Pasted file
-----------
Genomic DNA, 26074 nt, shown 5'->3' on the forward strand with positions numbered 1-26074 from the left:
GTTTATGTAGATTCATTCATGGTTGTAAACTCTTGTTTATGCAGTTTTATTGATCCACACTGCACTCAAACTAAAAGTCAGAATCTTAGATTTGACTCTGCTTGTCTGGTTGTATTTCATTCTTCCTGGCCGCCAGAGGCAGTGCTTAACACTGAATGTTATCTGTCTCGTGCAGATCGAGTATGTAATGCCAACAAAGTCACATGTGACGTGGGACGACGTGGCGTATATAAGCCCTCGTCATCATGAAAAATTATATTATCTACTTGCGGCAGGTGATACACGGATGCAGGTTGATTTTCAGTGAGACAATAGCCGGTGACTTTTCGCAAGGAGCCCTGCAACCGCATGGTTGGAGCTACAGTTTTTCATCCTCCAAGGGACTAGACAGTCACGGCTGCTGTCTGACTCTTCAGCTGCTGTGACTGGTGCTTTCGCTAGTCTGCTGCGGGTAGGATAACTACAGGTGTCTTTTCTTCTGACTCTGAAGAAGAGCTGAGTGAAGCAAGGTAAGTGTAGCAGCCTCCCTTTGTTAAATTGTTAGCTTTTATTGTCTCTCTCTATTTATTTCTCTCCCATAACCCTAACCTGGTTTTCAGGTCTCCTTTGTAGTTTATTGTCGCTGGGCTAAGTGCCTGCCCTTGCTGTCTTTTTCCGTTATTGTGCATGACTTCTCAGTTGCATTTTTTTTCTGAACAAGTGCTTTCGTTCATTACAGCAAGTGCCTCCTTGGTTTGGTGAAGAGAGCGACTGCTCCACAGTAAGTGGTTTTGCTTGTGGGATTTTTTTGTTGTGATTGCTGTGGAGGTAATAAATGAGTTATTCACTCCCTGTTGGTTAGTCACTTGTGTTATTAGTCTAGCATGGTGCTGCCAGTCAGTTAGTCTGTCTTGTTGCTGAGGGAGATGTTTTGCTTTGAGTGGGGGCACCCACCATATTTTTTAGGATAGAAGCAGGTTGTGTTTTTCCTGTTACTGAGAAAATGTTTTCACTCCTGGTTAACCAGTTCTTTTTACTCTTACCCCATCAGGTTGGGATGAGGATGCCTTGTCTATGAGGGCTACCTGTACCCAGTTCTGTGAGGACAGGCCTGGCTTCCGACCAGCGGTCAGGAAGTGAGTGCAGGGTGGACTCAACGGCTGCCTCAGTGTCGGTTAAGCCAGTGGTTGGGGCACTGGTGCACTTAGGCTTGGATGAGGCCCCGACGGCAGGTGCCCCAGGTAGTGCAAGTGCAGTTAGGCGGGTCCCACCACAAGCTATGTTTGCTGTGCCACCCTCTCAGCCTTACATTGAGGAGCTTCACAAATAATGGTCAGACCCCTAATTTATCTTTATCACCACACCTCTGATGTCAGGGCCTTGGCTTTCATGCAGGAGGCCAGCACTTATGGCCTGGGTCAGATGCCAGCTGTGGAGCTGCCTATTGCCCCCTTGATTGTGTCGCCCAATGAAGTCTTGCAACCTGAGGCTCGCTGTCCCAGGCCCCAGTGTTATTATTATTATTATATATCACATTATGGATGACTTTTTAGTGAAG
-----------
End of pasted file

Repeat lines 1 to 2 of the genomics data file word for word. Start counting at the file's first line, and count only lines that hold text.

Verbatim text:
Genomic DNA, 26074 nt, shown 5'->3' on the forward strand with positions numbered 1-26074 from the left:
GTTTATGTAGATTCATTCATGGTTGTAAACTCTTGTTTATGCAGTTTTATTGATCCACACTGCACTCAAACTAAAAGTCAGAATCTTAGATTTGACTCTGCTTGTCTGGTTGTATTTCATTCTTCCTGGCCGCCAGAGGCAGTGCTTAACACTGAATGTTATCTGTCTCGTGCAGATCGAGTATGTAATGCCAACAAAGTCACATGTGACGTGGGACGACGTGGCGTATATAAGCCCTCGTCATCATGAAAAATTATATTATCTACTTGCGGCAGGTGATACACGGATGCAGGTTGATTTTCAGTGAGACAATAGCCGGTGACTTTTCGCAAGGAGCCCTGCAACCGCATGGTTGGAGCTACAGTTTTTCATCCTCCAAGGGACTAGACAGTCACGGCTGCTGTCTGACTCTTCAGCTGCTGTGACTGGTGCTTTCGCTAGTCTGCTGCGGGTAGGATAACTACAGGTGTCTTTTCTTCTGACTCTGAAGAAGAGCTGAGTGAAGCAAGGTAAGTGTAGCAGCCTCCCTTTGTTAAATTGTTAGCTTTTATTGTCTCTCTCTATTTATTTCTCTCCCATAACCCTAACCTGGTTTTCAGGTCTCCTTTGTAGTTTATTGTCGCTGGGCTAAGTGCCTGCCCTTGCTGTCTTTTTCCGTTATTGTGCATGACTTCTCAGTTGCATTTTTTTTCTGAACAAGTGCTTTCGTTCATTACAGCAAGTGCCTCCTTGGTTTGGTGAAGAGAGCGACTGCTCCACAGTAAGTGGTTTTGCTTGTGGGATTTTTTTGTTGTGATTGCTGTGGAGGTAATAAATGAGTTATTCACTCCCTGTTGGTTAGTCACTTGTGTTATTAGTCTAGCATGGTGCTGCCAGTCAGTTAGTCTGTCTTGTTGCTGAGGGAGATGTTTTGCTTTGAGTGGGGGCACCCACCATATTTTTTAGGATAGAAGCAGGTTGTGTTTTTCCTGTTACTGAGAAAATGTTTTCACTCCTGGTTAACCAGTTCTTTTTACTCTTACCCCATCAGGTTGGGATGAGGATGCCTTGTCTATGAGGGCTACCTGTACCCAGTTCTGTGAGGACAGGCCTGGCTTCCGACCAGCGGTCAGGAAGTGAGTGCAGGGTGGACTCAACGGCTGCCTCAGTGTCGGTTAAGCCAGTGGTTGGGGCACTGGTGCACTTAGGCTTGGATGAGGCCCCGACGGCAGGTGCCCCAGGTAGTGCAAGTGCAGTTAGGCGGGTCCCACCACAAGCTATGTTTGCTGTGCCACCCTCTCAGCCTTACATTGAGGAGCTTCACAAATAATGGTCAGACCCCTAATTTATCTTTATCACCACACCTCTGATGTCAGGGCCTTGGCTTTCATGCAGGAGGCCAGCACTTATGGCCTGGGTCAGATGCCAGCTGTGGAGCTGCCTATTGCCCCCTTGATTGTGTCGCCCAATGAAGTCTTGCAACCTGAGGCTCGCTGTCCCAGGCCCCAGTGTTATTATTATTATTATATATCACATTATGGATGACTTTTTAGTGAAG